Only a few members of my family have retained the Nobility established from our Family Crest, in the Hall of Commons, at Oxford University in London, England. I am not talking about my Mother’s Blood Line from England, but rather the Creative Sewing Talent Acquired and Polished near a small town in Northern Minnesota. I observed this talent every day of my life as a child and still Embrace all my Mother’s sewing memorabilia in my home. As a Member of that Elite Group from Beltrami, Minnesota and Oxford University, I am honored to use my Mother’s Quilts and Comforters as an emotional pacifier every day of my life.
As a child I remember the relentless Winter Storms of Northern Minnesota. The Blizzards lasted for three to five days, and the madness of the storm windows vibrating in the wind was rather scary to this youngster. I remember the drafty evenings, before crawling under my Mom’s Comforter and pulling it up to my eyes, with just enough room for air. As the Comforter warmed my body, the fear of the storm moved into the background, and the rush of Happy Things entered my mind, as I slipped off into the Land of Dreams. Waking up to the warmth under the Comforter was profound, and it wasn’t until a Voice said “Alan”, that I got out of the bed of Love that was so warm and heated by my Mother’s Quilt.
I joined the Navy in 1969 and had one heck of a time getting to sleep under that filthy, itchy, ugly, Navy Gray, Government Blanket over my Body. I did reach a Happy Crisis Day, when the Volume of Cadets training for the Vietnam War exceeded the Barracks Volume available; consequently I was asked to move off Base. The first night off base in my Southern Apartment, I went into town, called my Mom, and had a Quilt on an Airplane the next day. I remember the Mail Lady delivering the Package to our apartment and my statement to her was; ”At last I am going to rest and enjoy life”! Wonder what went through her Mind? The truth is, I was late for Reveille on the base two times in the next week because I could not get out from under my Mom’s warm Minnesota Quilt.
My family is endowed with the disease of sleeping under Mom’s Quilts. My Daughters were surrounded by Quilts; as were my Brother and Sister. As children, on our trips to the lake cabin, there was always a box filled with the Quilts in the trunk for the evening sleeps. Many nights, we endured a rain storm at the lake, with the patter of the rain drops that were tolerated from the bottom side of Mom’s Quilts. I do not remember a guest that we brought to the lake cabin, who spent the night, that did not state how well they slept under my Mom’s Quilts. We all take special pride in our memories of the Quilt Era and also the present day Comforter and Quilt experiences. When someone in our family begins a story about a Quilt, we all smile, our eyes twinkle, and we recognize the parameters of the loving sleep adventure.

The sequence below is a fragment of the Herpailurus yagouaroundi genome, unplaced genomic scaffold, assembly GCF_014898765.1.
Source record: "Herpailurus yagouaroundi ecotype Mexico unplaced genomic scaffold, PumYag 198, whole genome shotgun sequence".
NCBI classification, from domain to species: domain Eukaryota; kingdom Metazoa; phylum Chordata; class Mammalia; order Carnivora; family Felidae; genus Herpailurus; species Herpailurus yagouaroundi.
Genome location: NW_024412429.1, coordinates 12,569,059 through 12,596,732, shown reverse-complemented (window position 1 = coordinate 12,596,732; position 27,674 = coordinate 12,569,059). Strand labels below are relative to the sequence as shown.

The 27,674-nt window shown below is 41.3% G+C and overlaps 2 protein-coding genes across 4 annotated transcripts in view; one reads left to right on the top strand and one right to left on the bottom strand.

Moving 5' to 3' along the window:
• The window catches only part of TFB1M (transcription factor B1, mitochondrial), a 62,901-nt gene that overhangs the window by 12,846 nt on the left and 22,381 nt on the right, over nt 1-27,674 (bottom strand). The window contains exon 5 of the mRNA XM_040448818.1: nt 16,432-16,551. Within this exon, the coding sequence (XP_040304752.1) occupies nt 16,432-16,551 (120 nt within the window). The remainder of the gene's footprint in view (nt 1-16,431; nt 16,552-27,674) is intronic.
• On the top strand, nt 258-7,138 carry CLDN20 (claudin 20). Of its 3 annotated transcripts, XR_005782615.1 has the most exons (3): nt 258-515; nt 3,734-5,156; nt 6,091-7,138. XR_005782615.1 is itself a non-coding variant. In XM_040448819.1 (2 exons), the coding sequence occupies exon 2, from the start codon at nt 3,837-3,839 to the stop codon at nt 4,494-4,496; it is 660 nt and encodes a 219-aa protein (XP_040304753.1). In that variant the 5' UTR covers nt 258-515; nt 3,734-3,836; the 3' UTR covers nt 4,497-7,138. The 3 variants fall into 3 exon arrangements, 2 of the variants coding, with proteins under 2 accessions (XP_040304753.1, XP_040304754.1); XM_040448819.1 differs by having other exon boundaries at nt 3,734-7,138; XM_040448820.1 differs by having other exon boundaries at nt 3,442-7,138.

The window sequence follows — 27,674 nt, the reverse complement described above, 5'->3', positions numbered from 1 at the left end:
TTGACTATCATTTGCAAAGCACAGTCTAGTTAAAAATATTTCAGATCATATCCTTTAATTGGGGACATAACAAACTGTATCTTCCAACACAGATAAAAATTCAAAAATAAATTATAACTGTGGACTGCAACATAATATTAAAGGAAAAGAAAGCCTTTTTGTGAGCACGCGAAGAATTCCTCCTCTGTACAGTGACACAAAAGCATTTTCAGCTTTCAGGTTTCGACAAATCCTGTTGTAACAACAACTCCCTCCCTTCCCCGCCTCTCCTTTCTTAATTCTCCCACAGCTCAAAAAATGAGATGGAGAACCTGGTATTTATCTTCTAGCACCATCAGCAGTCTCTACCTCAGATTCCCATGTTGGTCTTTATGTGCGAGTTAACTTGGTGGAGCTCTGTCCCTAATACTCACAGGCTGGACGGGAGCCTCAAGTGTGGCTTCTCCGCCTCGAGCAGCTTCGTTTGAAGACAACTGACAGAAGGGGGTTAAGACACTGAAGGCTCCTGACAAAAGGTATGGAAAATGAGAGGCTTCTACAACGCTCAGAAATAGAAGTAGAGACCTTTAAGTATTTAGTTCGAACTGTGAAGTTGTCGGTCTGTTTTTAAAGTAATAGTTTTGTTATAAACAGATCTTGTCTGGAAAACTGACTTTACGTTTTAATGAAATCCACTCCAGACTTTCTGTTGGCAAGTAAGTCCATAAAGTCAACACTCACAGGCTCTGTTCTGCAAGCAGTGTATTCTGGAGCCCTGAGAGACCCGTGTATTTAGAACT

My last trip to Montana Elk Hunting was enlightened by my Mom’s Quilt over my sleeping bag during a snow fall one night. The twinkling of the fire in the stove and a few pops of the burning fire, set the stage for one of my most memorable sleeps and dreams, at 6500 feet above sea level. Waking up the next morning, I recall the sound of my dog Polly sniffing with her head lain over the Quilt, wondering when her Peanut Butter Blue Bone was going to be served. The sleep was wonderful and the thoughts brought to light that morning have never been experienced again, under such loving conditions. Unzipping the tent to see three inches of fresh snow and no prints is an adventure we all seek, but looking over your shoulder to see the loving warm environment you had met the new day with, was the best reward a man could ask for.
At sixty seven years old I find myself getting into the Nap business about 1:00 P.M. each day. A nap under a Comforter made by my Mom is somewhat of an art form. Leaving your socks on and curling the end of the comforter under your feet is required. Pulling the comforter to eye level and then slowly letting it slide lower is step number two. Step number three is placing a small piece of the comforter between your legs and knee caps; squeezed, for comforter stability. Step four is the deep breath, fostered by a tint smell of Mom’s sewing thimble, and then a drift off into dream land. I have never heard a complaint or negative comment about a nap under my Mom’s Quilts or Comforters.
There is one phase of the adventure that is best described as a “Cat Nap”! Very often we Nobility arise from a nap and sit on the edge of our beds, and try to wake up. We yawn, lick our lips, rustle our hair, and scratch whatever! As we sit there; we ask ourselves if a “Cat Nap” might be in order, and just about always, we allow ourselves to lie back down for what we surmise to be a 15 minute eye resting period? Of all the Cat Naps I have taken I do not remember the inability to fall asleep, dream a great performance, which is later greeted by a wake up, with no guilt or feelings of denial and suspicion. We all justify our actions as necessary and very rewarding in our Dream World “Under A Margaret Ogaard”.